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Creating a Sequence Avid Media Composer

This lesson focuses on creating a sequence within Avid Media Composer. If you are new to Avid Media Composer, this lesson is super critical in terms of staying organized.


Let’s talk about creating a new sequence and a basic edit.

As you may recall in an earlier lesson, I recommend creating a few empty bins ahead of time for every project.

Most importantly, I recommend that you create a sequence bin where you will store your sequences in order to stay organized.

To get started, I’m going to select all these bins and right click on them and choose open selected bins in one window.

Now, I’ve already organized my content into the various bins.

And remember, each bin has three different view displays, and this bin is set to frame view.

Click on the sequences bin tab, and right click within the grey area of the bin.

Choose new sequence.

Give the sequence a name.

So in this case, I’ll call it sports montage.

In the timeline window, you should now see a video track, along with two audio tracks.

In Avid, you will see the current sequence that you are working on in two distinct areas.

Look at the top of the timeline window, and in the upper right corner of the composer window.

Verify that this matches the sequence that you are working on.

If it says, ‘untitled sequence’, you should immediately stop, find your sequence and give your sequence a proper name.

Okay, so after you’ve created a sequence, go back to your video bin and load a clip into the source window.

In doing so, you will see some new tracks appear to the left of your sequence tracks.

The important concept here is whatever is loaded into this source window will be displayed as tracks on the left side of the timeline window.

So, this indicates that this clip here has both Video and Audio content.

Some clips may not have any sound, so if I drag this stock footage clip of fire into the source window, you will see that the clip only contains video content.

Or, I’ve got to my audio bin here, and if I drag an audio clip into the source window, you will see that it has two channels of audio, but no video content.

Each time you load a different clip into the source window, the Avid keeps a recent clip list in the upper left corner.

So, instead of clicking back in the video bin, you can re-select your video clip without having to go back and find it.

Okay, depending on the type of clip that you have loaded into the source window, you will have a separate video monitoring button, along with a solo and mute button.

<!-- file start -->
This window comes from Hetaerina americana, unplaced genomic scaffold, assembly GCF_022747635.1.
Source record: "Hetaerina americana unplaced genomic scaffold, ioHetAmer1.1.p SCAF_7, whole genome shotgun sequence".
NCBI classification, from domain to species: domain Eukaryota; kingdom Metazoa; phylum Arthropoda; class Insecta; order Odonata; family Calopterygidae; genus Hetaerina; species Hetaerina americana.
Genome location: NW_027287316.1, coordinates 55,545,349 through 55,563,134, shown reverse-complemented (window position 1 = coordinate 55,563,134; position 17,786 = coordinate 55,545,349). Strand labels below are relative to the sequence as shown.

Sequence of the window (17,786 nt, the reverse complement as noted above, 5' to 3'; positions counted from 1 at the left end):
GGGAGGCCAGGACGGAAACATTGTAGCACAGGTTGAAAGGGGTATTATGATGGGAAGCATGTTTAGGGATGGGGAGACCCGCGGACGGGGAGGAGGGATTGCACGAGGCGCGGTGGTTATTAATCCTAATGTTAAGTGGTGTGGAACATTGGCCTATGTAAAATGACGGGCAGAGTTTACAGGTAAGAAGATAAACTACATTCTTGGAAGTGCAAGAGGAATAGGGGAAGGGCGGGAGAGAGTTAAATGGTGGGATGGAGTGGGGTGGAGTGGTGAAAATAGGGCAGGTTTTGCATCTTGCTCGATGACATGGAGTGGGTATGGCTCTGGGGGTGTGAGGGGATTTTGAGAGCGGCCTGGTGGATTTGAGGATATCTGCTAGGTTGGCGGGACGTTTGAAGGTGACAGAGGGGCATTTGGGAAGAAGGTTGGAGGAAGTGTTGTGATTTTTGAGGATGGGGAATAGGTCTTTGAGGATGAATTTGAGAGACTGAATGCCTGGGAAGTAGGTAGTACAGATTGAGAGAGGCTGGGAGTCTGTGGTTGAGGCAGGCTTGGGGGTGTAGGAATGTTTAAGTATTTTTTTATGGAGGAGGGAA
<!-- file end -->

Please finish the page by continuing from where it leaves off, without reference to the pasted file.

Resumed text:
If you turn off this monitor icon, the video display for your clip will turn black.

Under normal circumstances, you will almost always want to leave this monitor icon enabled for each individual clip.

And if you click on this mute button, you will not here the sound.

There are two main methods of editing a clip to a sequence.

You can either drag a clip directly the timeline window, or you can use one of these two buttons.

Before you make your first edit, you will notice the individual tracks for a source clip can be turned on or off.

This tells that Avid what you are editing to the timeline and where it is going.

So to demonstrate, if I drag a clip from the source window into the timeline with the video and audio tracks turned on, you will get both the video and audio content in the sequence.

Now, I’ll undo that operation.

And I will turn off the audio track.

This time notice that you only get video content.

Again, I’ll undo.

And if you turn off the video off, this time you will only get audio content.

And of course, if both tracks are off, nothing will happen.

All right, let me turn the source tracks back on and mention one more thing.

Okay, so instead of dragging and dropping a clip the timeline window, I recommend that you use one of these two editing buttons.

These buttons will accomplish the same task of editing a clip to the timeline, but they will save you the strain of constantly having to use the mouse when dragging clips.

Now don’t worry, we’ll cover the fundamentals of these two editing functions in an upcoming lesson.

But for now you should have the basics of creating a sequence and editing a clip to the timeline.

And don’t forget, GeniusDV also offers classroom and flat rate onsite Avid Media Composer training.

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Avid Media Composer Consolidate Media was the previous entry in this blog.

Final Cut Pro X Transitions is the next entry in this blog.

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